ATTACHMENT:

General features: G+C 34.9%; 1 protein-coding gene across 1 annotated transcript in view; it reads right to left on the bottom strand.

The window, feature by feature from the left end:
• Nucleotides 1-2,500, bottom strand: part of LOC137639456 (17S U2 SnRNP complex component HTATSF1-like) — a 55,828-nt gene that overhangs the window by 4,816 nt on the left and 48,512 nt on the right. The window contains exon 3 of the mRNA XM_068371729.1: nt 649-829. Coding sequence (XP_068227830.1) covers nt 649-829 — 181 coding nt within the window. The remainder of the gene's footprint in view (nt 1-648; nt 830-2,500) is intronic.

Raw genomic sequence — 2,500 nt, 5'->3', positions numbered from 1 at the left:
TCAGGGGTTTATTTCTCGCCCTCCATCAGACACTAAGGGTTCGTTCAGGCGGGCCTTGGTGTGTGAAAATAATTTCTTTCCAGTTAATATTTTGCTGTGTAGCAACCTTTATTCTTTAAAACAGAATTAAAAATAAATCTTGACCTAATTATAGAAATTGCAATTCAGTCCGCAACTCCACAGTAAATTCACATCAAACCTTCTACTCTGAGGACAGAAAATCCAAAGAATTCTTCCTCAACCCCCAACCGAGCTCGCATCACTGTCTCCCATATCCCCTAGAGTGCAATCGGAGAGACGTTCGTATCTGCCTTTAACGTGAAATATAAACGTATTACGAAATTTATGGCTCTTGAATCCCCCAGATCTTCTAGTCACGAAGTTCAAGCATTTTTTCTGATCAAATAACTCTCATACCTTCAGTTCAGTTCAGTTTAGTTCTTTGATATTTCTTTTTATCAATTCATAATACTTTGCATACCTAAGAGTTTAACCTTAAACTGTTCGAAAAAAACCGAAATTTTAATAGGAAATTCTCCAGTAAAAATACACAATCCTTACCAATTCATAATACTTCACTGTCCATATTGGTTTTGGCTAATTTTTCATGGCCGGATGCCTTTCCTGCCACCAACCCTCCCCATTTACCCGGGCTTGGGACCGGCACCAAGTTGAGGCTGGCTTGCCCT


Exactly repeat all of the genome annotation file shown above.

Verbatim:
General features: G+C 34.9%; 1 protein-coding gene across 1 annotated transcript in view; it reads right to left on the bottom strand.

The window, feature by feature from the left end:
• Nucleotides 1-2,500, bottom strand: part of LOC137639456 (17S U2 SnRNP complex component HTATSF1-like) — a 55,828-nt gene that overhangs the window by 4,816 nt on the left and 48,512 nt on the right. The window contains exon 3 of the mRNA XM_068371729.1: nt 649-829. Coding sequence (XP_068227830.1) covers nt 649-829 — 181 coding nt within the window. The remainder of the gene's footprint in view (nt 1-648; nt 830-2,500) is intronic.

Raw genomic sequence — 2,500 nt, 5'->3', positions numbered from 1 at the left:
TCAGGGGTTTATTTCTCGCCCTCCATCAGACACTAAGGGTTCGTTCAGGCGGGCCTTGGTGTGTGAAAATAATTTCTTTCCAGTTAATATTTTGCTGTGTAGCAACCTTTATTCTTTAAAACAGAATTAAAAATAAATCTTGACCTAATTATAGAAATTGCAATTCAGTCCGCAACTCCACAGTAAATTCACATCAAACCTTCTACTCTGAGGACAGAAAATCCAAAGAATTCTTCCTCAACCCCCAACCGAGCTCGCATCACTGTCTCCCATATCCCCTAGAGTGCAATCGGAGAGACGTTCGTATCTGCCTTTAACGTGAAATATAAACGTATTACGAAATTTATGGCTCTTGAATCCCCCAGATCTTCTAGTCACGAAGTTCAAGCATTTTTTCTGATCAAATAACTCTCATACCTTCAGTTCAGTTCAGTTTAGTTCTTTGATATTTCTTTTTATCAATTCATAATACTTTGCATACCTAAGAGTTTAACCTTAAACTGTTCGAAAAAAACCGAAATTTTAATAGGAAATTCTCCAGTAAAAATACACAATCCTTACCAATTCATAATACTTCACTGTCCATATTGGTTTTGGCTAATTTTTCATGGCCGGATGCCTTTCCTGCCACCAACCCTCCCCATTTACCCGGGCTTGGGACCGGCACCAAGTTGAGGCTGGCTTGCCCT